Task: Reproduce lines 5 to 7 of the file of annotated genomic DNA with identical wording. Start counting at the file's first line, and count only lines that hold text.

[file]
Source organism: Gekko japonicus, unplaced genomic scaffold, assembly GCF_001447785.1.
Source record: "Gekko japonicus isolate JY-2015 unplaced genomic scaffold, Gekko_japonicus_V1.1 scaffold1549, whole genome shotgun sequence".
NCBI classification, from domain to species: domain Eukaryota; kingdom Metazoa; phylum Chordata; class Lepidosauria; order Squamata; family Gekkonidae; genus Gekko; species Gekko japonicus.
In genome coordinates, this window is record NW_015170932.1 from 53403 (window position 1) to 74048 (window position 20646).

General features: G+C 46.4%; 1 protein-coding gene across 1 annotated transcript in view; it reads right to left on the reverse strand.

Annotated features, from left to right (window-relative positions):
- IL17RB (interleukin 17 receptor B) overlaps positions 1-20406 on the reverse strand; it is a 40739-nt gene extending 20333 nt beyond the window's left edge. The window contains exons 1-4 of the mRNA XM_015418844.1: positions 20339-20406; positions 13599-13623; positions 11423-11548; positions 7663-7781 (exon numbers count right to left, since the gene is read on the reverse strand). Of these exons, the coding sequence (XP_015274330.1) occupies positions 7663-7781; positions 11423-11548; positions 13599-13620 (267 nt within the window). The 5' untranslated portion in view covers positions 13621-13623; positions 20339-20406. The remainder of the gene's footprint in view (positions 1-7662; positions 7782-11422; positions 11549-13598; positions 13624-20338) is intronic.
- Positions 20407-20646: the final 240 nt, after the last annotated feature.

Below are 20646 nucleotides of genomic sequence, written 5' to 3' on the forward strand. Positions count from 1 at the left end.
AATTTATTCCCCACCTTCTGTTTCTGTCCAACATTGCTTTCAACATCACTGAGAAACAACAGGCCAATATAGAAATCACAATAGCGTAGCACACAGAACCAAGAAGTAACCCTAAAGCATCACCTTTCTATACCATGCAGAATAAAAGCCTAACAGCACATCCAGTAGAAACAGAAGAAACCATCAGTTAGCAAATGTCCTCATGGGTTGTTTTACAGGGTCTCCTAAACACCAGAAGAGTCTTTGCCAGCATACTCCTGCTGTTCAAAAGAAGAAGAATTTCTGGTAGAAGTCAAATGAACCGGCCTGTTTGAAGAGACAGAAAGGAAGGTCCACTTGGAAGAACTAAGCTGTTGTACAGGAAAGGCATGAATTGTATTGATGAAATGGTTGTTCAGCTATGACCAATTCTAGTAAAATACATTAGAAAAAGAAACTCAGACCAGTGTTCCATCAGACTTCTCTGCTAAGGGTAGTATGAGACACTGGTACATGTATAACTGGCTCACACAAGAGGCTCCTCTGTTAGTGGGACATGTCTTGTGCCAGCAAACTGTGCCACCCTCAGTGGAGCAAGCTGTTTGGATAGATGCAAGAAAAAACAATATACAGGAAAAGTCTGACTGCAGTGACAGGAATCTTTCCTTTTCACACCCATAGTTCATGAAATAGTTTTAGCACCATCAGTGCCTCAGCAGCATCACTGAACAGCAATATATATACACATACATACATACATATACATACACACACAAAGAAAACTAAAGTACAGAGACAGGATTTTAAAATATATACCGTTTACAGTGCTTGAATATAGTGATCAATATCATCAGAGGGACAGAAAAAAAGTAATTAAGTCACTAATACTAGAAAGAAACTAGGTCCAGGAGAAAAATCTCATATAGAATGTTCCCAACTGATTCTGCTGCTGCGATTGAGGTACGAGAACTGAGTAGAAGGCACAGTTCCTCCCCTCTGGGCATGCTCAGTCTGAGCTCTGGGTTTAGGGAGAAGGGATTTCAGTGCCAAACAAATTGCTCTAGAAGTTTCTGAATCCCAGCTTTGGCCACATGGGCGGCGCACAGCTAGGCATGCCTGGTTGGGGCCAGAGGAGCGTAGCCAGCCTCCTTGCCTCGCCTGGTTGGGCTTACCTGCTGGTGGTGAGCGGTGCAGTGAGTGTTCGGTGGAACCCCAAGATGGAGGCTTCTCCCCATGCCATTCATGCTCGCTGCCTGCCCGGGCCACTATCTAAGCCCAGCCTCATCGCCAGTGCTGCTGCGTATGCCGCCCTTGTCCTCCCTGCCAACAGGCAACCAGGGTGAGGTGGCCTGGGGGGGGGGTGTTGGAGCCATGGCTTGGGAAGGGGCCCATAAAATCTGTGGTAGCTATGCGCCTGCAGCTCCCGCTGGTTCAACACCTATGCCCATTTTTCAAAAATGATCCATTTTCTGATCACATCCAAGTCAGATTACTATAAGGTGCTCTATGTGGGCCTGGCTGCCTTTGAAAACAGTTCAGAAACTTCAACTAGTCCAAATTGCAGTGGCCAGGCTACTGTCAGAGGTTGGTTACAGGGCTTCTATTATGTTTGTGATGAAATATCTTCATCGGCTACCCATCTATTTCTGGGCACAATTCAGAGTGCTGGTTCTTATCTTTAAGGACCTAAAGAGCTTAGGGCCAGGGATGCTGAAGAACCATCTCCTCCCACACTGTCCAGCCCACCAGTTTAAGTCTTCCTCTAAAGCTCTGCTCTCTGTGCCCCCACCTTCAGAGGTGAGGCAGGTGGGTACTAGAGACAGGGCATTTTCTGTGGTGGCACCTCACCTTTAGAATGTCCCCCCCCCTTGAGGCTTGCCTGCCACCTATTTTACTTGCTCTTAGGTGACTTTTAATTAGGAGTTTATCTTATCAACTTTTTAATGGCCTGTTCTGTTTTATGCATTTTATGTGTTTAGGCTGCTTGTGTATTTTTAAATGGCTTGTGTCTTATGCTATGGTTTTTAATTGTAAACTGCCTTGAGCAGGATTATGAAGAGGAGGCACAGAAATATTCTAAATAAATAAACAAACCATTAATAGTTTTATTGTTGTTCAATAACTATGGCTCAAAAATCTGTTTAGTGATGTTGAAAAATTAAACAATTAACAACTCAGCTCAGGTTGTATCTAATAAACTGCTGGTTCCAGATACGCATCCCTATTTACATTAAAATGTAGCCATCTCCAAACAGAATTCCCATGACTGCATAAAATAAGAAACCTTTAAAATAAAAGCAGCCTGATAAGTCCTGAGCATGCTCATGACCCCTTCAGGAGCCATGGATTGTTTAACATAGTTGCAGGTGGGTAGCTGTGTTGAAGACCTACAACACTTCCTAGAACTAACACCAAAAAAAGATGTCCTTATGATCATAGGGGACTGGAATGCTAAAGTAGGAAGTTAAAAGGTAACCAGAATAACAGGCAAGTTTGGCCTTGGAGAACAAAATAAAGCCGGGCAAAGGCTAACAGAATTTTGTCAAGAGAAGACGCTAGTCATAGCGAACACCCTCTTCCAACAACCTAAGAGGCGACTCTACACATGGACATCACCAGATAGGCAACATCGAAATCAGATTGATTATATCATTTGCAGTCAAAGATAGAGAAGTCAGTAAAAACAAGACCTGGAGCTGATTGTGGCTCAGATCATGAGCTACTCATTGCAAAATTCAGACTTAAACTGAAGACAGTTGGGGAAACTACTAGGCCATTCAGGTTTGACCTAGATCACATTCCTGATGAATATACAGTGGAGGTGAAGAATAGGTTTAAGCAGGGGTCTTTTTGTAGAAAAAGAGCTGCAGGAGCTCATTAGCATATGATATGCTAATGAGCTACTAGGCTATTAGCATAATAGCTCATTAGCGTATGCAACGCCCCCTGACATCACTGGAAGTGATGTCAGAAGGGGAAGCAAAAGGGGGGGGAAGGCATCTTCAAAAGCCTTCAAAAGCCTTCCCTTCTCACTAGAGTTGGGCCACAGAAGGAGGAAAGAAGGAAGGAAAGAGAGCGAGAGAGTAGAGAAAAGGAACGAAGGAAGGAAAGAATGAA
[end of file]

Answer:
General features: G+C 46.4%; 1 protein-coding gene across 1 annotated transcript in view; it reads right to left on the reverse strand.

Annotated features, from left to right (window-relative positions):
- IL17RB (interleukin 17 receptor B) overlaps positions 1-20406 on the reverse strand; it is a 40739-nt gene extending 20333 nt beyond the window's left edge. The window contains exons 1-4 of the mRNA XM_015418844.1: positions 20339-20406; positions 13599-13623; positions 11423-11548; positions 7663-7781 (exon numbers count right to left, since the gene is read on the reverse strand). Of these exons, the coding sequence (XP_015274330.1) occupies positions 7663-7781; positions 11423-11548; positions 13599-13620 (267 nt within the window). The 5' untranslated portion in view covers positions 13621-13623; positions 20339-20406. The remainder of the gene's footprint in view (positions 1-7662; positions 7782-11422; positions 11549-13598; positions 13624-20338) is intronic.